I had a personal connection to this issue as well. When my grandfather was still alive, he lived with us at my mom’s house. The man was in love with Western movies. It was the greatest gift of all time to him when cable television developed a Western channel. I’m sure this made me an odd child, but I enjoyed watching those old Westerns with him. I especially loved John Wayne. There was something about him—that gunslinger, save-the-day attitude that made him really cool. Then my brother said to me one day, “You know, John Wayne is racist.”
I was shocked. I didn’t want to believe it. But there was printed evidence of the statements that he had made against Black people, against Native people, and about white supremacy. I thought about John Wayne Airport near Los Angeles and began to wonder if he was someone we should honor like that. It raised a difficult question for me: can you still enjoy the work of someone who has done something society has agreed is wrong?
I loved being able to bring this question into a book. I knew the school would be named John Wayne Junior High, but I had to think long and hard about who the community would be fighting to name it after. I asked myself: what does this community look like? I’m from Los Angeles. It seemed to me that the community would be looking to name the school after someone like Sylvia Mendez. I thought, who better? Such a wonderful historical figure who not enough people know about. I wanted to bring her story into this book and hopefully shed some light on the fact that there actually was a school integration case before Brown vs. Board of Education.
You’ve described your publishing journey as being a contender for a “Longest Ever” Award. Can you summarize that journey and share what rewards along that path kept you following it?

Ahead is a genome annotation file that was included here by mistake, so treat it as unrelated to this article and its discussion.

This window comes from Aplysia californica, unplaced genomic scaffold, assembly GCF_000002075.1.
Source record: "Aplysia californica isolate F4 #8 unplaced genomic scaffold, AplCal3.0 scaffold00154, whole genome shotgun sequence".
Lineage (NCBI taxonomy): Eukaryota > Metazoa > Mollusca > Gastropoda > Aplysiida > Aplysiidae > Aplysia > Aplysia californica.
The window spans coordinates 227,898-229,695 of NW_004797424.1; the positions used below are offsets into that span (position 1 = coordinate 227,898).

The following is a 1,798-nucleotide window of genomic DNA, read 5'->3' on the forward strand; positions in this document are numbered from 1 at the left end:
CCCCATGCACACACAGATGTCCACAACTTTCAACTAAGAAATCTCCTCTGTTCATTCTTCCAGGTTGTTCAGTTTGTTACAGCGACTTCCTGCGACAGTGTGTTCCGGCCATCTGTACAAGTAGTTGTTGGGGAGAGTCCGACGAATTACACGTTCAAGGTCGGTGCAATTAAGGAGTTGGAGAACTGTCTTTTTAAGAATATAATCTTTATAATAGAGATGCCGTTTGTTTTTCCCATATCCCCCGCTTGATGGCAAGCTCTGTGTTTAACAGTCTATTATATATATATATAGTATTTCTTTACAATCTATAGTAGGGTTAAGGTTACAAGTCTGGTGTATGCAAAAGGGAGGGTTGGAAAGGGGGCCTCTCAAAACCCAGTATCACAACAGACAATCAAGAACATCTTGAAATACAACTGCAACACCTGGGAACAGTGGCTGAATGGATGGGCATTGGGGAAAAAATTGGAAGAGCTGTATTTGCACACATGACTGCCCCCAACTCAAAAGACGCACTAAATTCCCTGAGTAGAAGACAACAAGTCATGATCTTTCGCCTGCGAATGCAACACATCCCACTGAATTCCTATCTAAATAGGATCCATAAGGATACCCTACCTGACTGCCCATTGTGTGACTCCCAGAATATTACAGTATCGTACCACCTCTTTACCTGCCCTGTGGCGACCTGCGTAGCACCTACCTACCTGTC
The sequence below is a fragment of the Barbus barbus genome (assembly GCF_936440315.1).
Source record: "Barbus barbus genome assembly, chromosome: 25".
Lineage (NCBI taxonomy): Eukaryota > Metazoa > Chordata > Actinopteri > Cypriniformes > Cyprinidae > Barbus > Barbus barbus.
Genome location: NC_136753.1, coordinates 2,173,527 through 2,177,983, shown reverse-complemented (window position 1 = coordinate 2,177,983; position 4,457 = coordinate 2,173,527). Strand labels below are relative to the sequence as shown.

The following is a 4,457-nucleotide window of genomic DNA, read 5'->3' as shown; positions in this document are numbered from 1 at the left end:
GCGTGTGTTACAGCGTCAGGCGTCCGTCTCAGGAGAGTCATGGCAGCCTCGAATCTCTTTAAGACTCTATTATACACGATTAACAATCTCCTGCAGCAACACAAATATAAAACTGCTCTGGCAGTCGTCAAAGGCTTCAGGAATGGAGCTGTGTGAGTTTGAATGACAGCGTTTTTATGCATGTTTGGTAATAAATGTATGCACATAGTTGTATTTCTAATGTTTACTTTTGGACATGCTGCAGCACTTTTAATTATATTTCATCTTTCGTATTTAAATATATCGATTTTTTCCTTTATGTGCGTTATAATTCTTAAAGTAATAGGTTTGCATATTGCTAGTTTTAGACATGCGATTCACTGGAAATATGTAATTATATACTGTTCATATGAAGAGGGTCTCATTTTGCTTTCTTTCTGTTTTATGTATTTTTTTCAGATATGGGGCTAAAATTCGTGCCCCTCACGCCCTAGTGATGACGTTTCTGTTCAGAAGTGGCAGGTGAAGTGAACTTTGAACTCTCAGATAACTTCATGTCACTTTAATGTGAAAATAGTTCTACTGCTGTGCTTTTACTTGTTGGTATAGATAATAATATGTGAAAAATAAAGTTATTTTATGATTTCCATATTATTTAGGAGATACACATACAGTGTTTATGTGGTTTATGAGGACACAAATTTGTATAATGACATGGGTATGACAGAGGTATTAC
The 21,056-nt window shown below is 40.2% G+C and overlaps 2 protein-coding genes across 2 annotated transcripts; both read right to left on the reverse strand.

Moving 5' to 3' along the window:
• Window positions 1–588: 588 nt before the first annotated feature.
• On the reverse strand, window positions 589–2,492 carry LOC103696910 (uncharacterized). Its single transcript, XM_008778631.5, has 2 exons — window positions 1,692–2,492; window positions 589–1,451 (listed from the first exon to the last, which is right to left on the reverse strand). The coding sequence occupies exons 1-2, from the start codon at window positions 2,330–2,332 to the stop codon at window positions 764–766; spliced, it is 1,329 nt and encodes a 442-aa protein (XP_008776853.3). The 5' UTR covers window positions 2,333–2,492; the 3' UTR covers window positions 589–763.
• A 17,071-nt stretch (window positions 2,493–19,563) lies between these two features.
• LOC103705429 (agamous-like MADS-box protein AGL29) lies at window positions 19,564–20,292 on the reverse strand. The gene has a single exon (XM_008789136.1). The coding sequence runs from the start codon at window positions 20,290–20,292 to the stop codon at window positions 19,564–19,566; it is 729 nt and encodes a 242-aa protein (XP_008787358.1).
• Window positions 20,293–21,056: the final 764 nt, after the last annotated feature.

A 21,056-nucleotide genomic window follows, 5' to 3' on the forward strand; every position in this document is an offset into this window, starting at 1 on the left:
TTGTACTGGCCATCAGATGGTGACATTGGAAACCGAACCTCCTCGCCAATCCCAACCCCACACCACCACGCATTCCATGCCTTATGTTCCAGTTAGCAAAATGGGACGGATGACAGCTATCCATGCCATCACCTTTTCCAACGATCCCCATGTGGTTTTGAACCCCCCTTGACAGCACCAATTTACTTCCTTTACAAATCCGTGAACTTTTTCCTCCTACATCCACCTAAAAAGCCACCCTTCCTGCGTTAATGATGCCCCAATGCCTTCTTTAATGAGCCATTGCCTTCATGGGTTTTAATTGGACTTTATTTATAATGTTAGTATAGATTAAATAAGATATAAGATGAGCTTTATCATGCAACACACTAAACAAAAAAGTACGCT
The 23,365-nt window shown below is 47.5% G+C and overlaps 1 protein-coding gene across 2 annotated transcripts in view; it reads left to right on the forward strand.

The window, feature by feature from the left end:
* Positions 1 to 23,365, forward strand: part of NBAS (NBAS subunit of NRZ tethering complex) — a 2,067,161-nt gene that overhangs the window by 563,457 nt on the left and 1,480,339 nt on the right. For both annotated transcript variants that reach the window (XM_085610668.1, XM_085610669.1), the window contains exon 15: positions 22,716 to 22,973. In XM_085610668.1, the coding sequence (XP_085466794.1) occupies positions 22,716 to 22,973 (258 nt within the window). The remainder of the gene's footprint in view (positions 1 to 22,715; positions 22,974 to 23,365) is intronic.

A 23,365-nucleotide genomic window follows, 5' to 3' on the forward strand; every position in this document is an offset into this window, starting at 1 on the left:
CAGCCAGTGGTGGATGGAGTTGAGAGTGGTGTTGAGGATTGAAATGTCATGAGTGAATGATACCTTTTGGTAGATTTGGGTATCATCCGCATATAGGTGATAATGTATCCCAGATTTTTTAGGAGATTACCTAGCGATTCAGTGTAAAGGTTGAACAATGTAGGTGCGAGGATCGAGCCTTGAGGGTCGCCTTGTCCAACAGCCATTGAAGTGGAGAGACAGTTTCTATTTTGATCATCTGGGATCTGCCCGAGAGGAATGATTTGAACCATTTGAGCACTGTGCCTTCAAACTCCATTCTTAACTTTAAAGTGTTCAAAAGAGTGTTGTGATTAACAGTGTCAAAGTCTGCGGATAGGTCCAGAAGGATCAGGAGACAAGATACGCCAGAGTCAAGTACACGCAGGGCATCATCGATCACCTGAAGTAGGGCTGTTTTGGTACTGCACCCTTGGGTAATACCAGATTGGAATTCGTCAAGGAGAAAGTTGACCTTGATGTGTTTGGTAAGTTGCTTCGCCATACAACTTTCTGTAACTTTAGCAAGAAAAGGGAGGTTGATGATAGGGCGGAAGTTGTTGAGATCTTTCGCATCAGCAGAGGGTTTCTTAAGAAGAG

I am not someone who grew up saying, “I want to be a bestselling novelist.” It wasn’t until after college that I started thinking about writing. I had started working at Disney Comics. It was a new unit and we were developing a product called Junior Graphic Novels. But we had no money in the budget to hire a writer so I thought, how hard can it be? And there was nobody smart enough to say: that’s a dumb idea, you’re not a writer, you’re an account executive.
But I would go into my office, close the door, and write this graphic novel. It was the best experience. I thought, I don’t want to see another spreadsheet in my life. All I want to do is this.
I went back to school and got a Masters in English literature. I wrote my first novel, an adult horror novel because I was a big Stephen King fan. At about that time, my daughter was starting junior high and was dealing with issues surrounding race that appalled me because I thought we were in a better place as a society than we were.
I started writing the book that became A Good Kind of Trouble. I sent out maybe seven or eight letters to agents and I got requests for full manuscripts. I had no idea what that meant. But it was enough to give me a little taste of hope: that the idea—a girl trying to figure out what being Black meant and how it impacted her relationship with her friends—was compelling enough for people to want to read the manuscript.
I entered Pitch Madness. Agents liked my pitch. None of them signed me. I did #DVPit. Nobody signed me. I was getting the message that the idea was something that people liked, but my writing was not. By that point, I was getting tired. I didn’t know if I wanted to keep doing this.
Then, I heard author Traci Chee talk about how she approached her writing like a job. I hadn’t done that yet. I checked out a bunch of successful middle grade books from the library and used them like textbooks, studying voice, studying sentence structure to see what it was that I was not doing. I decided: I’m going to make this happen. I queried a bunch of agents. I got a lot of full requests. And then I got an offer. I danced like a fool around my family room so hard that I literally twisted my ankle.
I did my due diligence. I sent out letters to all the people who had the book and let them know I had an offer. And I ended up having a total of 11 offers. I went with Brenda Bowen because she and I got along really well immediately. She also wanted to get the book out quickly. We subbed the book right around Memorial Day and it sold just a few weeks later.
Even now, as I work on the next book, I know I can always improve. If you’re a querying writer and you’re getting rejected, don’t be afraid to ask yourself the hard questions. Your idea might be fantastic, but your writing might not be strong enough. I did the work to make my book stronger. And it paid off.
Something to Say by Lisa Moore Ramée, illus. by Bre Indigo. HarperCollins/Balzer + Bray, July 14 $16.99 ISBN 978-0-06-283671-7